First Letter from Nazareth

I begin this post on Friday morning because I think Sunday will be a busy day. [Note: Internet was down most of the weekend, and the general business of the dig has occupied my time, so I am posting on Wednesday.]

The advance crew arrived safely, and after I collected a rental van from Avis we headed to Nazareth, where we met my parents and staff of the hotel.  We received many warm greetings in a medley of English, Arabic, and Hebrew.  As we have come to expect, we ate well in the hotel’s  renovated dining room, then most of us showered and were in bed early.

The next day at the site we met Motti Aviam, our Associate Director and a professor at Kinneret Academic College on the Sea of Galilee (doesn’t the name alone make you want to enroll?).  He delivered the surveying equipment that he stores during the year, we discussed logistics for the coming season, and then our team began to survey in the archaeological grid.  Most of the students had received some training in Reid Chapel one day in the spring, so we made short work of shooting in our squares.  It helped that rebar from last year survived in most of the corners.  As I think about it, I’m going to have to check all of them, so I guess our work isn’t done yet.  In the late afternoon we began setting up our stores in a room that the hotel lets us use for free.  It was sweaty work, but the students approached it with energy and high spirits.  That’s a good omen, for we will rarely work in cool weather.

Last night the hotel hosted some 200 guests who comprise what I have come to see as a snapshot of peace in this country.  It doesn’t make the news, but it’s an everyday reality.  Besides our small party of eight, there was a good-sized group of Christian pilgrims from Kenya, together with an impressive company of university students from Beer Sheva and Haifa.  That doesn’t sound remarkable until I tell you that they were a mixture of Jewish and Arab (mostly Muslim) students in town for a conference of some sort.  A hotel run by a Muslim family that makes its bread and butter from Christian pilgrim tours doesn’t seem the natural choice for such a group.  But they were here, so it must have been.  Last night I saw at least one Muslim woman in traditional conservative dress and a few Jewish men wearing kippas (yarmulkes).  Just now, in the coffee lounge, a young man in kippa with tsitsit (fringes) hanging out of his shirt (typical dress for an observant Jewish man in this country) asked the hotel’s cook a question about Nazareth, and they laughed together about the cook’s inability to answer the question.  The cook was an Arab who spoke Hebrew, he just didn’t know the answer.  He apologized.  The young man told him it was okay.  I take that exchange as a good omen as well.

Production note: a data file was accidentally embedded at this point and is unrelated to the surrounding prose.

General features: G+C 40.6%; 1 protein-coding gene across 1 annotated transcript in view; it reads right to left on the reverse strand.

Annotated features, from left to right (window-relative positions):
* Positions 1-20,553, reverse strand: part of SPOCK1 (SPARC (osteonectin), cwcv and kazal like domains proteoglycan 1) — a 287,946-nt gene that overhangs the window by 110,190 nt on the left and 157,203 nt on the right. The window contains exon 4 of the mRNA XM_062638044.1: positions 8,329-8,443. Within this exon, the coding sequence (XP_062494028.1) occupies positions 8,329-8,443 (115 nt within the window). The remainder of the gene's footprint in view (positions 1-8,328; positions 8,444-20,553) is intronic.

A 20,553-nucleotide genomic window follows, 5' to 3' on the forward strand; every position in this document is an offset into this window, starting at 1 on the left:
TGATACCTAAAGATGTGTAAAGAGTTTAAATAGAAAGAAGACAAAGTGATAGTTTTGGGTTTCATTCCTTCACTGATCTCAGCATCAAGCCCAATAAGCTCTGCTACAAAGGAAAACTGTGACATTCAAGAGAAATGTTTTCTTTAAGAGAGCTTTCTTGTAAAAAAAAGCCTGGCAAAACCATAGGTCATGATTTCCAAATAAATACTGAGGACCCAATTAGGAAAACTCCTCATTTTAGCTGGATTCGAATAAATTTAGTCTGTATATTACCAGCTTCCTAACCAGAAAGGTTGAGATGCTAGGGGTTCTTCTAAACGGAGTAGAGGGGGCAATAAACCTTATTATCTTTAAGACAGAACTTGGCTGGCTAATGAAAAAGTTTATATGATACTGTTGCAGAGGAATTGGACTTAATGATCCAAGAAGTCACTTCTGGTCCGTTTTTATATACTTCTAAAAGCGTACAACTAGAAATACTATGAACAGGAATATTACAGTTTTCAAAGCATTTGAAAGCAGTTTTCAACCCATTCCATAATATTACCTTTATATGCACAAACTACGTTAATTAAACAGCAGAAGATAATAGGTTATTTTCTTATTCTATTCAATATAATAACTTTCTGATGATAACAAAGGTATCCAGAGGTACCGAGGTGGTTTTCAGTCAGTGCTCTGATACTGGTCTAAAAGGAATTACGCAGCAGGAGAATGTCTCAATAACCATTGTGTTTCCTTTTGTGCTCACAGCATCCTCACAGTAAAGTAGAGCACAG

This morning I see a contingent of folks I assume to be pilgrims from Poland coming down for breakfast.  They must have arrived after we went to bed.  It looks and sounds like the UN around here.

Tonight, Erev Shabbat (“Sabbath Evening”), we will celebrate kiddish at the hotel and then head to a favorite restaurant for dinner.  The evenings are lovely, with cool breezes.  Soon enough the heat will come, but it will consistently remain a few degrees cooler than Birmingham.

Sunday the rest of the group arrived: more students from Samford and other schools along with a few non-student volunteers.  Two more people will join us in the coming weeks, and Monday we will begin the work of learning what we can about Shikhin’s residents, who are long gone and can only tell us their stories through the scraps we are able to recover of their workaday lives.  Our job is to give them voices again, even if only whispers. 

That responsibility leads me to wonder about our own legacies.  Sixteen hundred years from now, will anyone hear  murmurs in the surviving oddments of our material lives?  Would we recognize ourselves in tales our descendants tell of us?  Some of Shikhin’s residents practiced a way of life that became the Judaism of the Talmud.  Maybe others became followers of the Torah of Jesus of Nazareth.  Perhaps our bequests will live on in the paths in which we teach our children to walk.

Pray for the peace of Israel, and for peace over all the Earth,
James

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